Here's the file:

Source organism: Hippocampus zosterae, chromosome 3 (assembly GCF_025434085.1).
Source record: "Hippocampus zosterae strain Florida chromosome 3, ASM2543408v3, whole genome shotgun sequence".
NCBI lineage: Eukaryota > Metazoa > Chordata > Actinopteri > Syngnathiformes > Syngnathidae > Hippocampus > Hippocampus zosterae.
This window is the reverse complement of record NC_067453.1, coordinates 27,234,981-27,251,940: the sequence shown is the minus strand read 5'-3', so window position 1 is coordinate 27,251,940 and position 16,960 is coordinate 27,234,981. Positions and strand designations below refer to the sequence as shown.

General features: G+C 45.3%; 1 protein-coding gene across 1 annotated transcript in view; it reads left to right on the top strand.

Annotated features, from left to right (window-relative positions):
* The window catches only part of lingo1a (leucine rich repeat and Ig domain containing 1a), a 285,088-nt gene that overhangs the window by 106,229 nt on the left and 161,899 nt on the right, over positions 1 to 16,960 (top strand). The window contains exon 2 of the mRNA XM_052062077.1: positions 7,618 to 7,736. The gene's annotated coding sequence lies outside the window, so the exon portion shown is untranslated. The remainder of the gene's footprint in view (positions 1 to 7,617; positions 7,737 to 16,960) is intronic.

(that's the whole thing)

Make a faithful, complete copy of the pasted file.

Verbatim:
Source organism: Hippocampus zosterae, chromosome 3 (assembly GCF_025434085.1).
Source record: "Hippocampus zosterae strain Florida chromosome 3, ASM2543408v3, whole genome shotgun sequence".
NCBI lineage: Eukaryota > Metazoa > Chordata > Actinopteri > Syngnathiformes > Syngnathidae > Hippocampus > Hippocampus zosterae.
This window is the reverse complement of record NC_067453.1, coordinates 27,234,981-27,251,940: the sequence shown is the minus strand read 5'-3', so window position 1 is coordinate 27,251,940 and position 16,960 is coordinate 27,234,981. Positions and strand designations below refer to the sequence as shown.

General features: G+C 45.3%; 1 protein-coding gene across 1 annotated transcript in view; it reads left to right on the top strand.

Annotated features, from left to right (window-relative positions):
* The window catches only part of lingo1a (leucine rich repeat and Ig domain containing 1a), a 285,088-nt gene that overhangs the window by 106,229 nt on the left and 161,899 nt on the right, over positions 1 to 16,960 (top strand). The window contains exon 2 of the mRNA XM_052062077.1: positions 7,618 to 7,736. The gene's annotated coding sequence lies outside the window, so the exon portion shown is untranslated. The remainder of the gene's footprint in view (positions 1 to 7,617; positions 7,737 to 16,960) is intronic.